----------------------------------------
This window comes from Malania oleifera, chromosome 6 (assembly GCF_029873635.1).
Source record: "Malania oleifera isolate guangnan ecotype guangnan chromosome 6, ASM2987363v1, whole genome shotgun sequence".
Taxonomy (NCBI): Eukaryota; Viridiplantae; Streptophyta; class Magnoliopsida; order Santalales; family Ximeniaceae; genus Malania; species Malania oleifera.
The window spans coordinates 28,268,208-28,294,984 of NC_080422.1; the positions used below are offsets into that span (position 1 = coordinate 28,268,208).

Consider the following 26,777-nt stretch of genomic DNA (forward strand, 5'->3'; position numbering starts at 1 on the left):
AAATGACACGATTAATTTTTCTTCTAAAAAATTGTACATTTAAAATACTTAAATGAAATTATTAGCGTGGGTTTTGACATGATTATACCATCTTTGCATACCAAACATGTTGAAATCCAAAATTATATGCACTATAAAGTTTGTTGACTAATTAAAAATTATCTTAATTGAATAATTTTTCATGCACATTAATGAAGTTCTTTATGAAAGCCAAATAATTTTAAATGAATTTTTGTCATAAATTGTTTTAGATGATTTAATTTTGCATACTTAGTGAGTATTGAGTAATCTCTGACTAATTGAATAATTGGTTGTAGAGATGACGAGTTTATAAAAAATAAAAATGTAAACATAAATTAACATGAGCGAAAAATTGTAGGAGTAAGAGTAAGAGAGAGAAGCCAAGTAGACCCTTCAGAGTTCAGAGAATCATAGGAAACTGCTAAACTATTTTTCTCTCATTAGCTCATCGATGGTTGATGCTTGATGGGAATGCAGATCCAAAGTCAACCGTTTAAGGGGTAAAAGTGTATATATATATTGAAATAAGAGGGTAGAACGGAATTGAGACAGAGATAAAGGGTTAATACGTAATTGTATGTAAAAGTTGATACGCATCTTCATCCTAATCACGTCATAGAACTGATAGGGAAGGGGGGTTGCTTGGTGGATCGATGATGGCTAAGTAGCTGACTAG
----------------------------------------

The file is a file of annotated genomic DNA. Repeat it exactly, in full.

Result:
This window comes from Malania oleifera, chromosome 6 (assembly GCF_029873635.1).
Source record: "Malania oleifera isolate guangnan ecotype guangnan chromosome 6, ASM2987363v1, whole genome shotgun sequence".
Taxonomy (NCBI): Eukaryota; Viridiplantae; Streptophyta; class Magnoliopsida; order Santalales; family Ximeniaceae; genus Malania; species Malania oleifera.
The window spans coordinates 28,268,208-28,294,984 of NC_080422.1; the positions used below are offsets into that span (position 1 = coordinate 28,268,208).

Consider the following 26,777-nt stretch of genomic DNA (forward strand, 5'->3'; position numbering starts at 1 on the left):
AAATGACACGATTAATTTTTCTTCTAAAAAATTGTACATTTAAAATACTTAAATGAAATTATTAGCGTGGGTTTTGACATGATTATACCATCTTTGCATACCAAACATGTTGAAATCCAAAATTATATGCACTATAAAGTTTGTTGACTAATTAAAAATTATCTTAATTGAATAATTTTTCATGCACATTAATGAAGTTCTTTATGAAAGCCAAATAATTTTAAATGAATTTTTGTCATAAATTGTTTTAGATGATTTAATTTTGCATACTTAGTGAGTATTGAGTAATCTCTGACTAATTGAATAATTGGTTGTAGAGATGACGAGTTTATAAAAAATAAAAATGTAAACATAAATTAACATGAGCGAAAAATTGTAGGAGTAAGAGTAAGAGAGAGAAGCCAAGTAGACCCTTCAGAGTTCAGAGAATCATAGGAAACTGCTAAACTATTTTTCTCTCATTAGCTCATCGATGGTTGATGCTTGATGGGAATGCAGATCCAAAGTCAACCGTTTAAGGGGTAAAAGTGTATATATATATTGAAATAAGAGGGTAGAACGGAATTGAGACAGAGATAAAGGGTTAATACGTAATTGTATGTAAAAGTTGATACGCATCTTCATCCTAATCACGTCATAGAACTGATAGGGAAGGGGGGTTGCTTGGTGGATCGATGATGGCTAAGTAGCTGACTAG